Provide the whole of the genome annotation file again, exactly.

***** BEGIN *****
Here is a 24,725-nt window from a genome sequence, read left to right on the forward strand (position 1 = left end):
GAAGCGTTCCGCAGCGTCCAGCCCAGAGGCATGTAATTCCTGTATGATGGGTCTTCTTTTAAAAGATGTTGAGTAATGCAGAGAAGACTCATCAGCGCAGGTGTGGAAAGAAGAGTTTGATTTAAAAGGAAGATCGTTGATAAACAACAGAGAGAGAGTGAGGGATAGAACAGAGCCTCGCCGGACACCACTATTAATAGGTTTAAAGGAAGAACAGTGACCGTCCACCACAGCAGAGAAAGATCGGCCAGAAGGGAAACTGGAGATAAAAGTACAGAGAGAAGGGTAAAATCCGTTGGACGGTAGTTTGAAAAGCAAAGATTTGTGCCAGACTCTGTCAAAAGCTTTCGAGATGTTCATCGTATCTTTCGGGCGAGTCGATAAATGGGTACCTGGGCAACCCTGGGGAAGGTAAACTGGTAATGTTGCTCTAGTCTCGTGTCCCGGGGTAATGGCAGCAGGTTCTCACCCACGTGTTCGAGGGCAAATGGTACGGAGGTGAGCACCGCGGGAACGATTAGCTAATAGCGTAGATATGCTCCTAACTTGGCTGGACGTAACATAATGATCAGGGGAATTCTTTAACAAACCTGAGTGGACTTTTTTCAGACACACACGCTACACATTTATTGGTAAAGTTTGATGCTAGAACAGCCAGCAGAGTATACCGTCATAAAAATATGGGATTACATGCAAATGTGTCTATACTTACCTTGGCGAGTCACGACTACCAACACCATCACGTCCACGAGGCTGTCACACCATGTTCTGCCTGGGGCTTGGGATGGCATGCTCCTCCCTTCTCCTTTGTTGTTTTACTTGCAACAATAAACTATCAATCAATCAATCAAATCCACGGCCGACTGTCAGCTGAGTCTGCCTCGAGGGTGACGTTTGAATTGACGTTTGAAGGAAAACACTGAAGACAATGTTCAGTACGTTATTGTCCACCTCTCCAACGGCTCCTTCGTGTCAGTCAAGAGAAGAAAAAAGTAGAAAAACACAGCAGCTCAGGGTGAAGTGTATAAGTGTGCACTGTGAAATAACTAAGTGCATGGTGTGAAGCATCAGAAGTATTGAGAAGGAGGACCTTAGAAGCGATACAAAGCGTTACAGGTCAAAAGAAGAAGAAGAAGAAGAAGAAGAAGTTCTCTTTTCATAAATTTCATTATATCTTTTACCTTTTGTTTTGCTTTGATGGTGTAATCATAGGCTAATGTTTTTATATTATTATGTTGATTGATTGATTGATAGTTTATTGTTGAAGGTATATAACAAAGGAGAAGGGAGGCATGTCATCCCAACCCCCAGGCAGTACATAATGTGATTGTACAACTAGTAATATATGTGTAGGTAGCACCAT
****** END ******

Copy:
Here is a 24,725-nt window from a genome sequence, read left to right on the forward strand (position 1 = left end):
GAAGCGTTCCGCAGCGTCCAGCCCAGAGGCATGTAATTCCTGTATGATGGGTCTTCTTTTAAAAGATGTTGAGTAATGCAGAGAAGACTCATCAGCGCAGGTGTGGAAAGAAGAGTTTGATTTAAAAGGAAGATCGTTGATAAACAACAGAGAGAGAGTGAGGGATAGAACAGAGCCTCGCCGGACACCACTATTAATAGGTTTAAAGGAAGAACAGTGACCGTCCACCACAGCAGAGAAAGATCGGCCAGAAGGGAAACTGGAGATAAAAGTACAGAGAGAAGGGTAAAATCCGTTGGACGGTAGTTTGAAAAGCAAAGATTTGTGCCAGACTCTGTCAAAAGCTTTCGAGATGTTCATCGTATCTTTCGGGCGAGTCGATAAATGGGTACCTGGGCAACCCTGGGGAAGGTAAACTGGTAATGTTGCTCTAGTCTCGTGTCCCGGGGTAATGGCAGCAGGTTCTCACCCACGTGTTCGAGGGCAAATGGTACGGAGGTGAGCACCGCGGGAACGATTAGCTAATAGCGTAGATATGCTCCTAACTTGGCTGGACGTAACATAATGATCAGGGGAATTCTTTAACAAACCTGAGTGGACTTTTTTCAGACACACACGCTACACATTTATTGGTAAAGTTTGATGCTAGAACAGCCAGCAGAGTATACCGTCATAAAAATATGGGATTACATGCAAATGTGTCTATACTTACCTTGGCGAGTCACGACTACCAACACCATCACGTCCACGAGGCTGTCACACCATGTTCTGCCTGGGGCTTGGGATGGCATGCTCCTCCCTTCTCCTTTGTTGTTTTACTTGCAACAATAAACTATCAATCAATCAATCAAATCCACGGCCGACTGTCAGCTGAGTCTGCCTCGAGGGTGACGTTTGAATTGACGTTTGAAGGAAAACACTGAAGACAATGTTCAGTACGTTATTGTCCACCTCTCCAACGGCTCCTTCGTGTCAGTCAAGAGAAGAAAAAAGTAGAAAAACACAGCAGCTCAGGGTGAAGTGTATAAGTGTGCACTGTGAAATAACTAAGTGCATGGTGTGAAGCATCAGAAGTATTGAGAAGGAGGACCTTAGAAGCGATACAAAGCGTTACAGGTCAAAAGAAGAAGAAGAAGAAGAAGAAGAAGTTCTCTTTTCATAAATTTCATTATATCTTTTACCTTTTGTTTTGCTTTGATGGTGTAATCATAGGCTAATGTTTTTATATTATTATGTTGATTGATTGATTGATAGTTTATTGTTGAAGGTATATAACAAAGGAGAAGGGAGGCATGTCATCCCAACCCCCAGGCAGTACATAATGTGATTGTACAACTAGTAATATATGTGTAGGTAGCACCAT